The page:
On the Town

On-The-Town-MartinOriginal Broadway Cast Members, 1944 (Decca/MCA) 2 Stars (2 / 5) Record companies treated Broadway musicals pretty poorly until the concept of the original cast album became firmly entrenched, so this collection is mainly of interest for its historical value. Rather than issuing an integral recording of the Leonard Bernstein-Betty Comden-Adolph Green musical On the Town, which was certainly a big hit, Decca produced 78rpms of Nancy Walker doing her solo “I Can Cook, Too” and performing the quartet “Ya Got Me” as another solo; Comden and Green in their duet “Carried Away”; the Lyn Murray Chorus in the show’s opening sequence (including “I Feel Like I’m Not Out of Bed Yet” and “New York, New York,” but with no dialogue); and Mary Martin crooning the two ballads that were sung in the show by John Battles as Gabey, “Lucky to Be Me” and “Lonely Town.” All of these recordings, plus an extended version of the opening sequence, are included on the 1991 MCA CD, along with selections from Fancy Free (the Jerome Robbins ballet that inspired On the Town) as performed by the Ballet Theatre Orchestra under the direction of composer Bernstein. — Jeffrey Dunn

On-The-Town-StudioStudio Recording With Original Cast Members, 1960 (Columbia/Sony) 5 Stars (5 / 5) In 1960, legendary cast-album producer Goddard Lieberson reassembled most of the original On the Town principals and brought them into a studio to record virtually the entire score with Leonard Bernstein conducting. Nancy Walker, Cris Alexander, Betty Comden, and Adolph Green were all present, and the excellent John Reardon joined them as Gabey. Two songs missing from the first LP release of this album, the female chorus number “Do Do Re Do” and Pitkin’s “I Understand,” sung by George Gaynes, were restored for the Sony CD. The performances are so fresh that the recording sounds as if it were made right after the show opened on Broadway; Bernstein’s conducting is sensational in all of the ballet music and in the wonderful songs, too. Walker and Alexander are perfect in “Come Up to My Place,” as are Comden and Green in “Carried Away,” while Reardon lends his warm, clear baritone to “Lonely Town” and “Lucky to Be Me.” The choral work is fine, and we are even treated to Bernstein himself doing some singing as Rajah Bimmy in “The Real Coney Island” Ballet. An indispensable recording. — J.D.

On-the-Town-LondonOriginal London Cast, 1963 (CBS/Masterworks Broadway) 2 Stars (2 / 5) The first London production of On the Town was based on a critically acclaimed but unsuccessful Off-Broadway production; the principals of that staging were imported for the occasion, but the London edition also failed to become a hit. An LP was released and quickly became a collectors’ item. The three male leads are much better than the rest of the cast: Don McKay is an excellent Gabey, Elliott Gould is a funny, underplayed Chip, and Terry Kiser is quite good as Ozzie. Less successful are Carol Arthur as Hildy and Gillian Lewis as Claire. The album includes the show’s rarely recorded overture, but almost all of the ballet music is abridged. Though the performance is well conducted by Lawrence Leonard, this recording is not a necessity.  — J.D.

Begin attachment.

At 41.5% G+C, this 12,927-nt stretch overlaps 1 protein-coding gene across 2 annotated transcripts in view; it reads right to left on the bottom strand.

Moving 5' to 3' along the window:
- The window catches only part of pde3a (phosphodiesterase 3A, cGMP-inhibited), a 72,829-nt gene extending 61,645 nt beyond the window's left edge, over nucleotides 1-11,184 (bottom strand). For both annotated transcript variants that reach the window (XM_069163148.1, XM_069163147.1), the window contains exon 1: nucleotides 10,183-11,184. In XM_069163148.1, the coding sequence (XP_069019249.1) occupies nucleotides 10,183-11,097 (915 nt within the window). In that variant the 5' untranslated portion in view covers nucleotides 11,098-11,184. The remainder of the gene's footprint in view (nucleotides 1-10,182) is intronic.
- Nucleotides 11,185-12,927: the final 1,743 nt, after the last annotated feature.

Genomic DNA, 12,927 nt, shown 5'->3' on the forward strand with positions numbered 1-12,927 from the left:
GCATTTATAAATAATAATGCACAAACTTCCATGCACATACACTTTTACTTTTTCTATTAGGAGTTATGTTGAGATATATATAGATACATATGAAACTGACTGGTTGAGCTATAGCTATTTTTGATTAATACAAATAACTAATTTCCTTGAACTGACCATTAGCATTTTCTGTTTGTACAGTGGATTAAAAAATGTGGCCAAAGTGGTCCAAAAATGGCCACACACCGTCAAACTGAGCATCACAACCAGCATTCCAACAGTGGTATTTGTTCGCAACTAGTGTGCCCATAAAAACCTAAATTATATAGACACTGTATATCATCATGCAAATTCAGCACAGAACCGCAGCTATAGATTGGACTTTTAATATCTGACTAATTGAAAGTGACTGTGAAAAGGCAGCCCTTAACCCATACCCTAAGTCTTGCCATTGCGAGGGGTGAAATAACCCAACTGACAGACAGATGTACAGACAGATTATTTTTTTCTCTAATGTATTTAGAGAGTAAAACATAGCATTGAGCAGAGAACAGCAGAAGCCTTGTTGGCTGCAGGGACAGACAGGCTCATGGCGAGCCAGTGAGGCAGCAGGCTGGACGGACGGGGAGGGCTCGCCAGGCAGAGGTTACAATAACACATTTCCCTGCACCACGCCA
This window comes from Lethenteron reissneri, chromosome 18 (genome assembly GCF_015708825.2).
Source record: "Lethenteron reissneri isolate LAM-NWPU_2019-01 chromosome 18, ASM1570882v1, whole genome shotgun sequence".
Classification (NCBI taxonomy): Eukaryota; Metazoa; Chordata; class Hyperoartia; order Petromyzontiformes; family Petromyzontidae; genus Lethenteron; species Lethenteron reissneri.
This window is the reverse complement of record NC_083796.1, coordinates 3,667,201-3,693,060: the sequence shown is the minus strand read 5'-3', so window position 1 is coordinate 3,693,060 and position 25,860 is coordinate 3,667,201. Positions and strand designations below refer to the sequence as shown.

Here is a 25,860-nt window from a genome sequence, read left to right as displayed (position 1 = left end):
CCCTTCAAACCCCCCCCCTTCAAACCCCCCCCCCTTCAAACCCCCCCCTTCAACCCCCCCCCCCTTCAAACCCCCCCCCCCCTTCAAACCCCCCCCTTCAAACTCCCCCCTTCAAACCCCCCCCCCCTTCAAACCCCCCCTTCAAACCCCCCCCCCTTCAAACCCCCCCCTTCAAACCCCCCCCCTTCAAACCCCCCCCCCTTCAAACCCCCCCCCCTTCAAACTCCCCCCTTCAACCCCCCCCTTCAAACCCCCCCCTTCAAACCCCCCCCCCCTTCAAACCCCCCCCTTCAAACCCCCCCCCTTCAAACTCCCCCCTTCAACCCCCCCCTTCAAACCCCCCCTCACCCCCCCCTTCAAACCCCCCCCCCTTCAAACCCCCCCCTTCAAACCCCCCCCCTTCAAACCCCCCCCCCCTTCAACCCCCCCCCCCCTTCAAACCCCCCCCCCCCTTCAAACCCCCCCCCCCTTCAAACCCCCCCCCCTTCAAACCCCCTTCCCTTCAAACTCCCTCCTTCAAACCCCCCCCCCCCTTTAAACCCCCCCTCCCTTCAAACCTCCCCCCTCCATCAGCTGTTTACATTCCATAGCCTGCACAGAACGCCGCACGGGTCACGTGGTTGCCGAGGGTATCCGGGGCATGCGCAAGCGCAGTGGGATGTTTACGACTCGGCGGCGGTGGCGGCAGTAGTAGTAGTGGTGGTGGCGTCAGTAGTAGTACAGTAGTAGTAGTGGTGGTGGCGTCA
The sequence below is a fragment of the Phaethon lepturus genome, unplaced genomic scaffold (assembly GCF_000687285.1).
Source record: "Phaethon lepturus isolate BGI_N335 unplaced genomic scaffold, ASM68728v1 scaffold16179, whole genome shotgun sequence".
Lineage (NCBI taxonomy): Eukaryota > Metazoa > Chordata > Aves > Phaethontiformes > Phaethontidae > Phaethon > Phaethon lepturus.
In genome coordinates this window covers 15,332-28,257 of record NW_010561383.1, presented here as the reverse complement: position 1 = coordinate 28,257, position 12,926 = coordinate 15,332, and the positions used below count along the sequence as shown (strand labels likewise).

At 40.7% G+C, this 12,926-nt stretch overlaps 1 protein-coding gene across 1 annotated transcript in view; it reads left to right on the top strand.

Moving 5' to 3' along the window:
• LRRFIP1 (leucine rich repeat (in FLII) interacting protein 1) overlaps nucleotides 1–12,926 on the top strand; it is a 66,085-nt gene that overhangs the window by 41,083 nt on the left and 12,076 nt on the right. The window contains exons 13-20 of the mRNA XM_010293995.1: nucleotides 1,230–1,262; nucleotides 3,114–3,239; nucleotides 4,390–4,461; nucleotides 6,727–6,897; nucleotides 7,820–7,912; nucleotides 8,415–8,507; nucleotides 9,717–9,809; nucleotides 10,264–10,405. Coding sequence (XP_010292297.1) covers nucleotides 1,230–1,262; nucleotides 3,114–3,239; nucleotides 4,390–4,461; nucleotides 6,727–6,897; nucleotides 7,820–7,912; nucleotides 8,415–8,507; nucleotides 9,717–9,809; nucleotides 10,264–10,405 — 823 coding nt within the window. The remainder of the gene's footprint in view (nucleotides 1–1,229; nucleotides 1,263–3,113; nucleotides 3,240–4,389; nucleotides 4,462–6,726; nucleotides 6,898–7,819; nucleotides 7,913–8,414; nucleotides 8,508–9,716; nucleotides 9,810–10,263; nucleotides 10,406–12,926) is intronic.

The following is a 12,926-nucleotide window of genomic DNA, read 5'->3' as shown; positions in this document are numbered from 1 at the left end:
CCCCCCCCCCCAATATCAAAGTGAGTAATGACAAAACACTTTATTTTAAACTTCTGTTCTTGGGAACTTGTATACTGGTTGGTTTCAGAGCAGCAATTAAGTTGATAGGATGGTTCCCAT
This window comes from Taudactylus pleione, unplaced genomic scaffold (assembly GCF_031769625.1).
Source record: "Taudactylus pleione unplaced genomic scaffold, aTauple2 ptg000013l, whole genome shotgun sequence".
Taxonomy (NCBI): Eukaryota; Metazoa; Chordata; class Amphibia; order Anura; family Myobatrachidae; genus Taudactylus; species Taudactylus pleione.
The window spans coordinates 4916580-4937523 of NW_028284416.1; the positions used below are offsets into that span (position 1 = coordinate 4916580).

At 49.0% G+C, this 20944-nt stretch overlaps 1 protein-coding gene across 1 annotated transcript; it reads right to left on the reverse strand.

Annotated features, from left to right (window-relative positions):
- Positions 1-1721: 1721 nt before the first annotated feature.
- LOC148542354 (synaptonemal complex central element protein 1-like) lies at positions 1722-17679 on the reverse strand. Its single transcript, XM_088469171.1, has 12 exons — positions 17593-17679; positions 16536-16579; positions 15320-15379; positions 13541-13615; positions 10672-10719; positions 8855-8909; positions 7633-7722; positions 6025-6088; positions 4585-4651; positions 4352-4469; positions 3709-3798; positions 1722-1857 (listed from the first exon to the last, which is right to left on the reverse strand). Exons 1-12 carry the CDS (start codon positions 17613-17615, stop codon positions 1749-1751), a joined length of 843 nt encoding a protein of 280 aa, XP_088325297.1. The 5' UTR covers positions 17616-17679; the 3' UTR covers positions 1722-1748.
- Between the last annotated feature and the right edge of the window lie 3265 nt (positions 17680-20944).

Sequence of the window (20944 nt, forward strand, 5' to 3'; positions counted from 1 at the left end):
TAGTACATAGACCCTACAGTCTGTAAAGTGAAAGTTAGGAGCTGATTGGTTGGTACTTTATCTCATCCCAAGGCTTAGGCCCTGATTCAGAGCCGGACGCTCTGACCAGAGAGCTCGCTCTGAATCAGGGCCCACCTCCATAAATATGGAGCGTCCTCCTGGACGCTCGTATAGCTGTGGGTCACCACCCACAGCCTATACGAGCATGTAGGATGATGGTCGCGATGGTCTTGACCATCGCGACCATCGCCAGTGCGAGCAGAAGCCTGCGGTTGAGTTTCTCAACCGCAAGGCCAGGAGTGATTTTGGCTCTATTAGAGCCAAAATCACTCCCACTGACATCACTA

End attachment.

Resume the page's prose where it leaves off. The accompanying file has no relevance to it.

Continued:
On-the-Town-Von-StadeLondon Concert Cast, 1992 (DG) 4 Stars (4 / 5) On the Town in concert, with an all-star cast from the worlds of Broadway and opera plus Michael Tilson Thomas conducting the London Symphony Orchestra, sounds like a great idea-and, indeed, it was. The orchestra is magnificent and the live-performance energy of the cast is palpable. Tyne Daly is tops as the tough Hildy, especially in “I Can Cook, Too.” As Claire and Chip, Frederica von Stade and Kurt Ollman prove themselves to be opera singers who can successfully “cross over” to Broadway. When respectively paired with them in the comic duets “Carried Away” and “Come Up to My Place,” musical theater veterans David Garrison (who plays Ozzie) and Daly blend with ease; and when these four team up for the rueful “Some Other Time,” any barriers between Broadway and classical music are broken. Thomas Hampson uses his creamy baritone well in Gabey’s songs; Evelyn Lear is very fine as Mme. Dilly; and basso Samuel Ramey’s “I Understand” is impressive. Included are two previously cut songs: “Gabey’s Comin'” (“Pickup Song”) introduces tunes subsequently used as leitmotifs in the score, and its importance as a missing link is explained in the first-rate CD booklet notes written by Ethan Mordden. Cleo Laine sings the second restored song, “Ain’t Got No Tears left,” and Adolph Green makes a cameo appearance as Rajah Bimmy in “The Real Coney Island” ballet. As an appendix, we get yet another cut song, “The Intermission’s Great.” — J.D.

On-the-Town-JayStudio Cast, 1996 (JAY, 2CDs) 3 Stars (3 / 5) This “First Complete Recording” of On the Town boasts a commitment to character truth that deeply engages the listener; the five singing principals are exactly right from a vocal standpoint, and they illuminate the material. As Gabey, Ethan Freeman is vulnerable in “Lonely Town” (the previously unrecorded chorale section of the song after the “Pas de Deux” is haunting), and his “Lucky to Be Me” is exuberant. Gregg Edelman and Kim Criswell deliver the goods in “Come Up to My Place,” and Criswell raises the roof with “I Can Cook, Too,” complete with encore. Tim Flavin and Judy Kaye, in the roles that Betty Comden and Adolph Green wrote for themselves to play in 1944, are solid in “Carried Away.” The two couples raise their voices joyously when cheering up Gabey in “Ya Got Me” and heartbreakingly when they prepare to part in the melancholic “Some Other Time.” The ballet music is complete and excitingly conducted by John Owen Edwards — as are the overture, the entr’acte, the exit music, the amusing nightclub sequence, and even the deleted “Gabey’s Comin’.” — J.D.